How is a manifest embedded into an application?

If you build your application then you should see following line in the build output window…

1>Copyright (C) Microsoft Corporation. All rights reserved.
1>Embedding manifest...

This file will be embedded into the binary as a resource of type RT_MANIFEST which is just an XML file. The OS application loader will pick up this file from the application’s resource section and will figure out application dependencies from the manifest entries.

Viewing Manifest file embedded into an executable file

Viewing Manifest file embedded into an executable file

What does Side by Side Solve?

The intention was to solve dll hell but this itself went on to become a bigger hell making bloggers like me to blog on this issue. Side by Side errors are hard to figure out hence there is a dedicated tool to help figure the errors out. Side by Side concept is cool but got screwed by the numerous ifs and buts that got into this technology.

How does a Side by Side error look like?

Side by side errors are troublesome to troubleshoot. You run an MFC/CRT application on customer machine and you run into error dialogs similar to the one shown below…


Don’t get overawed by the error. Its quite easy to troubleshoot, hmm well.

How to troubleshoot Side by Side errors using sxstrace?

As the error message suggests let use sxstrace.exe. The usage of sxstrace is pretty easy to understand…

WinSxs Tracing Utility.
Usage: SxsTrace [Options]
   Trace -logfile:FileName [-nostop]
       Enabling tracing for sxs.
       Tracing log is saved to FileName.
       If -nostop is specified, will not prompt to stop tracing.
   Parse -logfile:FileName -outfile:ParsedFile  [-filter:AppName]
       Translate the raw trace file into a human readable format and save the re
sult to ParsedFile.
       Use -filter option to filter the output.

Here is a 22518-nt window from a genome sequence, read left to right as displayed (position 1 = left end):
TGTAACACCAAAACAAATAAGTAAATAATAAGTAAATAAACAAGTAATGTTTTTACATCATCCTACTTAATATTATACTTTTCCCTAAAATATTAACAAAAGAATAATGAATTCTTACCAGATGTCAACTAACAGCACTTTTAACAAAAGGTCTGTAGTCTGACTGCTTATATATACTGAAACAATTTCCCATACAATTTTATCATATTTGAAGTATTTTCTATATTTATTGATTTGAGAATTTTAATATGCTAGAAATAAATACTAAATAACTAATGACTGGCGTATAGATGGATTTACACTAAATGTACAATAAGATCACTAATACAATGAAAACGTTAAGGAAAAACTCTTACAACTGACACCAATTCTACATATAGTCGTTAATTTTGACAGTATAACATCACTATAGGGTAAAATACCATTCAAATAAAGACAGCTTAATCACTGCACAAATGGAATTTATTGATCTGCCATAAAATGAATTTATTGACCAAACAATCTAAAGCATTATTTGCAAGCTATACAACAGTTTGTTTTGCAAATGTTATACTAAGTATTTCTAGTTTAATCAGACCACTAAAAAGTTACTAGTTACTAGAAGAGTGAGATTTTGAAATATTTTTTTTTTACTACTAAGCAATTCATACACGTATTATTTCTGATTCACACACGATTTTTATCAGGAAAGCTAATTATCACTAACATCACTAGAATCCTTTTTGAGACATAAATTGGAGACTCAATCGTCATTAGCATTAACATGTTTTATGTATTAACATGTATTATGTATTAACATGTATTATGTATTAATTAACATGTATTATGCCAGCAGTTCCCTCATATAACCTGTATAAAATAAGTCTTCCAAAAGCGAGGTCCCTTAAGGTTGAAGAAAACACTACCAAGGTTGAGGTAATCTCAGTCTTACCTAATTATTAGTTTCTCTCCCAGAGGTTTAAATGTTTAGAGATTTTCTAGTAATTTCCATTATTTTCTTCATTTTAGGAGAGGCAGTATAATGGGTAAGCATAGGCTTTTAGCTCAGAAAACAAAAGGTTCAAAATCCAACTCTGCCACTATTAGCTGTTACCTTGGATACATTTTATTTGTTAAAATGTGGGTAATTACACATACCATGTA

Stop the trace if it is not stopped before.
Example:  SxsTrace Trace -logfile:SxsTrace.etl
          SxsTrace Parse -logfile:SxsTrace.etl -outfile:SxsTrace.txt
Collecting sxstrace logs

The command usage message shows us two sample commands and that’s exactly what we’re going to try. Please make sure you’re running an elevated command prompt…

Run the following command…

C:\>SxsTrace Trace -logfile:SxsTrace.etl
Tracing started. Trace will be saved to file SxsTrace.etl.
Press Enter to stop tracing...

So now you’re in tracing mode. Go ahead and run your application which threw the side by side error. Press enter on the command prompt window once you’re done repro’ing the error, this will stop the side by side tracing that’s going on. Once you press enter the ETL trace file will be dumped into the current folder. The dumped trace file is not in human readable format…

Binary output from SxsTrace tool

Binary output from SxsTrace tool

Parsing sxstrace logs

To make it readable, we’ll need to parse this file using sxstrace tool. Run following command to do that…

C:\>SxsTrace Parse -logfile:SxsTrace.etl -outfile:SxsTrace.txt
Parsing log file SxsTrace.etl...
Parsing finished! Output saved to file SxsTrace.txt.

So now we have a text file as output. Lets open the file and find out what went wrong… Contents are as follows…

Parsed output from sxstrace

Parsed output from sxstrace

I’ve annotated the above screenshot for your convenience.

Sample location of a side by side assembly

So basically side by side works based on version of a dll. All side by side binaries go in the winsxs folder located in C:\Windows. For e.g. on my machine msvcr90d.dll is located in the following folder…

Viewing a side by side assembly

Viewing a side by side assembly